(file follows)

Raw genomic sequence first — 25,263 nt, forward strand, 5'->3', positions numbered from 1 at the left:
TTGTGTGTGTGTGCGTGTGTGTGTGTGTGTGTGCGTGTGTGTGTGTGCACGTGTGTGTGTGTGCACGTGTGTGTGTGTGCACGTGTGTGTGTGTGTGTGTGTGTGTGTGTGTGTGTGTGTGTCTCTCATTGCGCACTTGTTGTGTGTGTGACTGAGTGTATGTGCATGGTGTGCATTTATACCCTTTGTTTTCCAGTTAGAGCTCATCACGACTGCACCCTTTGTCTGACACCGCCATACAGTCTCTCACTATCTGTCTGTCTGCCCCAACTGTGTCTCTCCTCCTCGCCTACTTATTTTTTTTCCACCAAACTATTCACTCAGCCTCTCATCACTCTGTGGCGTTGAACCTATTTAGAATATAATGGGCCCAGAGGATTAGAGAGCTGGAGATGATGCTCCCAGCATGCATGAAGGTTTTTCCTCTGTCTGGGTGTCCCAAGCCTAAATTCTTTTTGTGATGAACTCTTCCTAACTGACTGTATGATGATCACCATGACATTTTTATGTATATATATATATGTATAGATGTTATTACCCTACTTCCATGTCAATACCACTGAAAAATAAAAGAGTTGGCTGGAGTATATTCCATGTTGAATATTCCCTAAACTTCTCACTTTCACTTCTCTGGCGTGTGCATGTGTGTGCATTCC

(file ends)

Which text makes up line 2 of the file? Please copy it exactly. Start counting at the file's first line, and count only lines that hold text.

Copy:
TTGTGTGTGTGTGCGTGTGTGTGTGTGTGTGTGCGTGTGTGTGTGTGCACGTGTGTGTGTGTGCACGTGTGTGTGTGTGCACGTGTGTGTGTGTGTGTGTGTGTGTGTGTGTGTGTGTGTGTCTCTCATTGCGCACTTGTTGTGTGTGTGACTGAGTGTATGTGCATGGTGTGCATTTATACCCTTTGTTTTCCAGTTAGAGCTCATCACGACTGCACCCTTTGTCTGACACCGCCATACAGTCTCTCACTATCTGTCTGTCTGCCCCAACTGTGTCTCTCCTCCTCGCCTACTTATTTTTTTTCCACCAAACTATTCACTCAGCCTCTCATCACTCTGTGGCGTTGAACCTATTTAGAATATAATGGGCCCAGAGGATTAGAGAGCTGGAGATGATGCTCCCAGCATGCATGAAGGTTTTTCCTCTGTCTGGGTGTCCCAAGCCTAAATTCTTTTTGTGATGAACTCTTCCTAACTGACTGTATGATGATCACCATGACATTTTTATGTATATATATATATGTATAGATGTTATTACCCTACTTCCATGTCAATACCACTGAAAAATAAAAGAGTTGGCTGGAGTATATTCCATGTTGAATATTCCCTAAACTTCTCACTTTCACTTCTCTGGCGTGTGCATGTGTGTGCATTCC